Review: iFrogz EarPollution Custom Fallout, NervePipe + Hype Earphones
Hype + NervePipe
In late November, iFrogz rolled out three pairs of Earpollution headphones that immediately caught our attention: Hype ($20), NervePipe ($35), and Fallout ($35), each a bit different in design and appeal. It wasn't any promise about the sound quality that intrigued us; rather, iFrogz' new concept -- customize the headphones with the colors and textures you want -- brought a fresh new twist to the fashion headphone category.
So, the good news first. All three pairs are on the “very inexpensive” side relative to the bulk of the headphones we review, and they’re unquestionably tailor-made to appeal to kids. The least expensive model, Hype, even includes a carrying case. So just to see how different models looked, we created two versions of the Hype earbuds to match the orange and black nanos, as well as other shuffle and classic models; users have the freedom to pick colors, chrome, and base colors that you prefer, resulting in earphones that match your individual visual preferences. This is a great idea, and though Hype has the least surface area to customize, you can still make a world of difference with your choices.
NervePipe, which will either be an on-the-ear design for most users or an over-the-ear design for people with tiny ears, was customized with black and chrome parts to match the look of the iPod touch, and we really liked how they turned out visually. Though the headphones are very plasticy, and the earpads are comfortable but not exactly dripping with signs of longevity, we’ve been lightly tossing them around for the past couple of months and they’re still fully intact. Note that NervePipe is a collapsible model, folding down for easier bagging or large pocketing, and expands to fit either small or adult-sized heads.
Fallout is shown here in black and yellow, and is the family’s over-the-ear style traditional headphone. We chose to customize it with black ear cushions, speakers, and headband, picking yellow for the sides of the band, and a matching yellow piece of art for the sides of the earcups; the result is the first headphone we’ve seen that matches the yellow iPod nano. Users with medium to large-sized ears will find that the padded cups rest mostly on top of their ears, providing decent external noise isolation; smaller ears will get more isolation.
By contrast with NervePipe, Fallout is less convenient to tote around: it doesn’t fold or collapse, and merely expands to fit different-sized heads. We’d describe it as looking less appealing to our eyes than NervePipe, but depending on your personal aesthetic tastes and the customization you give its side panels, you may find that it’s a better visual fit for your needs.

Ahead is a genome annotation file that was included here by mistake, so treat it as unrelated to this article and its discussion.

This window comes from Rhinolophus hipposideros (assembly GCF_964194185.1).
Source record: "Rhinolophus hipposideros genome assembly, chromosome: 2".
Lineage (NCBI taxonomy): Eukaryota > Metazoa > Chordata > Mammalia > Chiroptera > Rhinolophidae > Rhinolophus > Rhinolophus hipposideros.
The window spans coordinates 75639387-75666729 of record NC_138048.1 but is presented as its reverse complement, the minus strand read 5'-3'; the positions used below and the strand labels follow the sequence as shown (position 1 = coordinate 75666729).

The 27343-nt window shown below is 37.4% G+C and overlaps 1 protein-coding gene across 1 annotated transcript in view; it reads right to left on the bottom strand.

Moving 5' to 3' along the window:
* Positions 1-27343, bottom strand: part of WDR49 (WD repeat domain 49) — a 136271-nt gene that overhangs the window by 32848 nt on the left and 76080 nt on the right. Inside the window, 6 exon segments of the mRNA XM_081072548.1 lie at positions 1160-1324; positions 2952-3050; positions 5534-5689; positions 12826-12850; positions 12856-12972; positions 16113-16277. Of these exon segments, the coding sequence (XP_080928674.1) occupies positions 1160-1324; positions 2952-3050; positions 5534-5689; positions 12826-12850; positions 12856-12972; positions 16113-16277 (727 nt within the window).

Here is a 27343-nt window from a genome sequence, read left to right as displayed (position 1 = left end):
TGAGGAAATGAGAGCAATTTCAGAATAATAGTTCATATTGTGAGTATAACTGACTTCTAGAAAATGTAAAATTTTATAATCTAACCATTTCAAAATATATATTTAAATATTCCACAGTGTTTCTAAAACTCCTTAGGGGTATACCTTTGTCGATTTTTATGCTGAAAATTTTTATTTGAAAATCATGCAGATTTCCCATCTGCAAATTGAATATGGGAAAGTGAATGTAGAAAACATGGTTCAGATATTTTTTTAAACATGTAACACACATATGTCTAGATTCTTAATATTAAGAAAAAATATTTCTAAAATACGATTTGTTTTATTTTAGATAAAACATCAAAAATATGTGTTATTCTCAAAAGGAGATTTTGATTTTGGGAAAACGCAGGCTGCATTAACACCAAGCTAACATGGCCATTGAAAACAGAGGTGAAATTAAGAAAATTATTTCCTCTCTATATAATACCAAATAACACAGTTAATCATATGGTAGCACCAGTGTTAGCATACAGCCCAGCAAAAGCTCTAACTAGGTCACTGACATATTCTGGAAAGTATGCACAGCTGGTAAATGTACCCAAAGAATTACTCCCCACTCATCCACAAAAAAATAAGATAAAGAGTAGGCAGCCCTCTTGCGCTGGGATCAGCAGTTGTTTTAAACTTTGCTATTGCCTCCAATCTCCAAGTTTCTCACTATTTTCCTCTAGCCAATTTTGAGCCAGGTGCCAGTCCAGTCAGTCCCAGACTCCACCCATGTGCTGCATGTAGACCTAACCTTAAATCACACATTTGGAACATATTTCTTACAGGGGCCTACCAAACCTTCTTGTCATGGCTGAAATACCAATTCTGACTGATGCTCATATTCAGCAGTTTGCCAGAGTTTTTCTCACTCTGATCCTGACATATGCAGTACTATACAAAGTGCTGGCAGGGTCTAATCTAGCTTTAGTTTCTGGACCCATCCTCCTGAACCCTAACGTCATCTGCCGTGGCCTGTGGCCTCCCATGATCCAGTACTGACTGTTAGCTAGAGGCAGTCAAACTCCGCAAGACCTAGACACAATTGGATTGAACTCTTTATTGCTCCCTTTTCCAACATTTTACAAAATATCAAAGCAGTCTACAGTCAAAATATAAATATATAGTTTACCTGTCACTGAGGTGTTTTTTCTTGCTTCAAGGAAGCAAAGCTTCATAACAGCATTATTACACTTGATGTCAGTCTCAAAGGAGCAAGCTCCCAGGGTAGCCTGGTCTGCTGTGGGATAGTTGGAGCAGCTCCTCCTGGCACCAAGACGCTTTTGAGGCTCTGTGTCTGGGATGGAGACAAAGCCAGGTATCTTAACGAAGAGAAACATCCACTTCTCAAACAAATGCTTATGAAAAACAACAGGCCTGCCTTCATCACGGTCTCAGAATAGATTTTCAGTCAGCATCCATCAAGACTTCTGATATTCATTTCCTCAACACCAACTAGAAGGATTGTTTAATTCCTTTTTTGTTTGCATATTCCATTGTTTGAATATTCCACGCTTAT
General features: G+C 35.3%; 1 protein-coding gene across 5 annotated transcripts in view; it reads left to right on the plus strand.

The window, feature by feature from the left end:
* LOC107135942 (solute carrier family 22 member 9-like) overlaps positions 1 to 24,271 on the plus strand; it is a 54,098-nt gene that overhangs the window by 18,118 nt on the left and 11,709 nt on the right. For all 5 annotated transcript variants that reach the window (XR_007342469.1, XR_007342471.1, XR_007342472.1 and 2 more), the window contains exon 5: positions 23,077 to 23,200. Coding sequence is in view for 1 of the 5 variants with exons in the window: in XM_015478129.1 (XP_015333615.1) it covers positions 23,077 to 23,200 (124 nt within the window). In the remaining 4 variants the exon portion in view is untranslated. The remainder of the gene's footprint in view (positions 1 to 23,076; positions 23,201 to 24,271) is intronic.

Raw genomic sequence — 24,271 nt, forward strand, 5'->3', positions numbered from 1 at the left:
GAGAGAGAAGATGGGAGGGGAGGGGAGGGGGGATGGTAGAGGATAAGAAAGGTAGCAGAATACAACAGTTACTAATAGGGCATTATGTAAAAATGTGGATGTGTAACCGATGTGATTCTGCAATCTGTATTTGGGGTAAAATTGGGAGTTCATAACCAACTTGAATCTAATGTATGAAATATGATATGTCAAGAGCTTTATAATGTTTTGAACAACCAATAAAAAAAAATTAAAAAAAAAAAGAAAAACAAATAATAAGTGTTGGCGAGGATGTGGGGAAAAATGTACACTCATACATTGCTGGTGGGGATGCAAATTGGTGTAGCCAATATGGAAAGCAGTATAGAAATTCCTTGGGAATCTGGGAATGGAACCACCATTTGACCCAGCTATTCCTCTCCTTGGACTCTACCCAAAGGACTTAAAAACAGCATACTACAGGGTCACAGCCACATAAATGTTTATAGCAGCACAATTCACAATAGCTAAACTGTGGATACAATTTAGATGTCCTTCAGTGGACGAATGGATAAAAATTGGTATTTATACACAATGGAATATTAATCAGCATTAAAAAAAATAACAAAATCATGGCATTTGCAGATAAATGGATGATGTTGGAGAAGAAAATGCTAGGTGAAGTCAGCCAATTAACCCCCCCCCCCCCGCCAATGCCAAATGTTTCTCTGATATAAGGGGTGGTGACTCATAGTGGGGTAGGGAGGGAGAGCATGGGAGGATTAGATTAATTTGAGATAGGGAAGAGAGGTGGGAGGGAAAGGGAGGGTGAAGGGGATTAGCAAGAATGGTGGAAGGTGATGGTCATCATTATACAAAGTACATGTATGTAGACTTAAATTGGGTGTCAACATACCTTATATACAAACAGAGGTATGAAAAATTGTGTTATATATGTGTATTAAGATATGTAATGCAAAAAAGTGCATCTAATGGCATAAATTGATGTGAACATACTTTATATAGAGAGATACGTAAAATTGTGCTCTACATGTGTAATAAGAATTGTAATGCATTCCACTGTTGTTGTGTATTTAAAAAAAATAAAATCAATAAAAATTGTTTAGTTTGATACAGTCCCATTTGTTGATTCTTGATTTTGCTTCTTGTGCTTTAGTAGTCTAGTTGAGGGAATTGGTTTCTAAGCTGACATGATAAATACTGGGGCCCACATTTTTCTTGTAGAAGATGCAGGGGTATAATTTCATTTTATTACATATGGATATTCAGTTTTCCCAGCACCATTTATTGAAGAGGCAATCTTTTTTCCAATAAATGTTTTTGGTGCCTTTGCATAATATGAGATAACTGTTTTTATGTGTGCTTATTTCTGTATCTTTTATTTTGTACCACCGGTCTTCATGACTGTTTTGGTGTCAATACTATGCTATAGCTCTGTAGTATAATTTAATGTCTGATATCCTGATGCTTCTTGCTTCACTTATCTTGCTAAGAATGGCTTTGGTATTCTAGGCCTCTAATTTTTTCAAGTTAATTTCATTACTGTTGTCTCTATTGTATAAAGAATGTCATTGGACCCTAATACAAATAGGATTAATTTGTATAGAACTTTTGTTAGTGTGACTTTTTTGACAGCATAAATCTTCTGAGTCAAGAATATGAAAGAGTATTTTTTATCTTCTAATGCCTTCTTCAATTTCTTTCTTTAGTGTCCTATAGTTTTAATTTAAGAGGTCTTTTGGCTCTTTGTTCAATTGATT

Some users will be so thrilled just to be able to make headphones look however they want that sound quality won’t even be an issue. For those users, you can stop reading after one more sentence: don’t expect spectacular sound, just a good value for the prices. Hype, which sells for 1/3 less than Apple’s iPod Earphones, offers sound quality that’s close but not quite at Apple’s level; bass response in Apple’s earbuds is superior. By comparison, Fallout is really overaggressive in bass, and not exactly a model of clarity, but does a good job of isolating outside noise. We wouldn’t wear or want to listen to it, but it’s not awful. The best-sounding model is NervePipe, which due as much to its on-ear design rather than over-ear one cuts down the bass; it’s still not a great-sounding headphone, but it’s fine.
Ultimately, what makes each of these earphones compelling are the price and customization factors, more than the sound quality; as much as our critical ears find the latter point difficult to ignore, and we do take sound quality into consideration in our separate ratings, the fact is that these are cheap and interesting enough earphones that many customers won’t mind. Our advice would be to go in, if at all, with the knowledge that you’re getting something more for looks than for sound; you may be pleasantly surprised. NervePipe or Hype are better picks in our book than Fallout.